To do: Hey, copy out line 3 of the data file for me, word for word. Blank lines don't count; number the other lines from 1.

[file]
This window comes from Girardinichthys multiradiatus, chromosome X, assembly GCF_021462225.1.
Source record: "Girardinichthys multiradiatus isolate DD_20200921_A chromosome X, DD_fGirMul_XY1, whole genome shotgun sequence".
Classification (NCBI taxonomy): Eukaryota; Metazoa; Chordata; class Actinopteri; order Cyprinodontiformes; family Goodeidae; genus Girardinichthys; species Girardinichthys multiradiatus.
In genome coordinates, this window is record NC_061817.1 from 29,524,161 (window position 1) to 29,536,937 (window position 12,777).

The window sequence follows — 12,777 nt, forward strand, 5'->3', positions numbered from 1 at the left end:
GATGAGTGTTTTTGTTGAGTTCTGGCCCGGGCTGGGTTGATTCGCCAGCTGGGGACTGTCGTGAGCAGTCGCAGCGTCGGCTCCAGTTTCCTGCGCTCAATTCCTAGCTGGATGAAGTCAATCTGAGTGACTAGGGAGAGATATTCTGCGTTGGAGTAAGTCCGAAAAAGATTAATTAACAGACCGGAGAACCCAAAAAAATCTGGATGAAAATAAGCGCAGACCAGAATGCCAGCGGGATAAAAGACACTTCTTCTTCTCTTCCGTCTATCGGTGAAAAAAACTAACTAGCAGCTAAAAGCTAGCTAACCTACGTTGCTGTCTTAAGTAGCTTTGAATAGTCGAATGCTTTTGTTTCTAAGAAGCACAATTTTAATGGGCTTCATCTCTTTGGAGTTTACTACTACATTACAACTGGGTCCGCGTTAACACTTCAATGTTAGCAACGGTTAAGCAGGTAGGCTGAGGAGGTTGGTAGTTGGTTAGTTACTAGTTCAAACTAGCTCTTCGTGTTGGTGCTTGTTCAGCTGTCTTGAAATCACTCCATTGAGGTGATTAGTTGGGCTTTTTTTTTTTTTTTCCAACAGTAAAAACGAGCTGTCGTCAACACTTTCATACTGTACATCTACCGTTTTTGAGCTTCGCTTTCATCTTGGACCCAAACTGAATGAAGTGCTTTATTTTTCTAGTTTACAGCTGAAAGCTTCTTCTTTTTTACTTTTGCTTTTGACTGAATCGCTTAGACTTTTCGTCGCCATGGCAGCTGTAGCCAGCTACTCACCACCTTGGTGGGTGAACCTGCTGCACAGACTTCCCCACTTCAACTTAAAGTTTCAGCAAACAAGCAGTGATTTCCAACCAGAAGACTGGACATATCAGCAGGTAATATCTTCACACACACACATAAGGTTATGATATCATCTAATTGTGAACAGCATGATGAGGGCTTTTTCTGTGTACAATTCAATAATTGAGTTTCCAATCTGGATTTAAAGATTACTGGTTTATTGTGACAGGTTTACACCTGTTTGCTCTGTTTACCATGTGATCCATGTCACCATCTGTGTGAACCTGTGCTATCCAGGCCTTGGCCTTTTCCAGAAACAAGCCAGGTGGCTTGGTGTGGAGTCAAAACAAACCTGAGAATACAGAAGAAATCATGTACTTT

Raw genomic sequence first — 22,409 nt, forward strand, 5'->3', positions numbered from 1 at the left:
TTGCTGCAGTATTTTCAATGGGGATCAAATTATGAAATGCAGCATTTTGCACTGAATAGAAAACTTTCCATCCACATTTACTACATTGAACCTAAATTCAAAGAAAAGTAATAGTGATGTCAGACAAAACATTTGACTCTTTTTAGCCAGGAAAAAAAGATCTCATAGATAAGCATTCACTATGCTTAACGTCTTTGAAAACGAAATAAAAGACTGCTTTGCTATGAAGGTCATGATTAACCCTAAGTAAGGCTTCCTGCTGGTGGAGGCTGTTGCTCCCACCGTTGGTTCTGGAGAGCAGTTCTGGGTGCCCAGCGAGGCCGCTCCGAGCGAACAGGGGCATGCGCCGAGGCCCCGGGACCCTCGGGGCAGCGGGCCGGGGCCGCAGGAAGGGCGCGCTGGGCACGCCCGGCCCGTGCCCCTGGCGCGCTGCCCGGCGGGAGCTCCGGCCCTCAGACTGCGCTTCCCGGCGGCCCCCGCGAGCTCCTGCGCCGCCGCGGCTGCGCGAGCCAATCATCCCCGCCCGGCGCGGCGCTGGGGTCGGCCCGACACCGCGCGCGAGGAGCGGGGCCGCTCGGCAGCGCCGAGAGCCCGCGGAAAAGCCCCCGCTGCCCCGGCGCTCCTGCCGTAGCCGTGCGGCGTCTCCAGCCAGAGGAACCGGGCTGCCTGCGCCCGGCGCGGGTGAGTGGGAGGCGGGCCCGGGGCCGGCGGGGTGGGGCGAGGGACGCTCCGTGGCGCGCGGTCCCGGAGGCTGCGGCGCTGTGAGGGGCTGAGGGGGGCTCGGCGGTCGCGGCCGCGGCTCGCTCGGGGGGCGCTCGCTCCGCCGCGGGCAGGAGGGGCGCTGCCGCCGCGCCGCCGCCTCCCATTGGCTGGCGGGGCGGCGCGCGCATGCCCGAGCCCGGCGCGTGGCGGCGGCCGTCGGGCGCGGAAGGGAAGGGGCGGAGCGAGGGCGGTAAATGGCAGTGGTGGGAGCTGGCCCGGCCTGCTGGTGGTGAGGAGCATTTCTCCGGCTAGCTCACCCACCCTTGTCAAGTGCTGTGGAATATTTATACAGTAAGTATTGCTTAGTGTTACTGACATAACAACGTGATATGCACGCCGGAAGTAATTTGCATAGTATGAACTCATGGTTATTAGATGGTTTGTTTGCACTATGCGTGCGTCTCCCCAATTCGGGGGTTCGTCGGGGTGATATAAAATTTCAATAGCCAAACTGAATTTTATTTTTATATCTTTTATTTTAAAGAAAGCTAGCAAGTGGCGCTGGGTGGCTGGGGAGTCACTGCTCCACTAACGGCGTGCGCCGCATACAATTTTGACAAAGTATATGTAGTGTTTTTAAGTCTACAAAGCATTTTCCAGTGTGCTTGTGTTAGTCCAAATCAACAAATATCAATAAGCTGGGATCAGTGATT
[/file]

Classification (NCBI taxonomy): Eukaryota; Metazoa; Chordata; class Actinopteri; order Cyprinodontiformes; family Goodeidae; genus Girardinichthys; species Girardinichthys multiradiatus.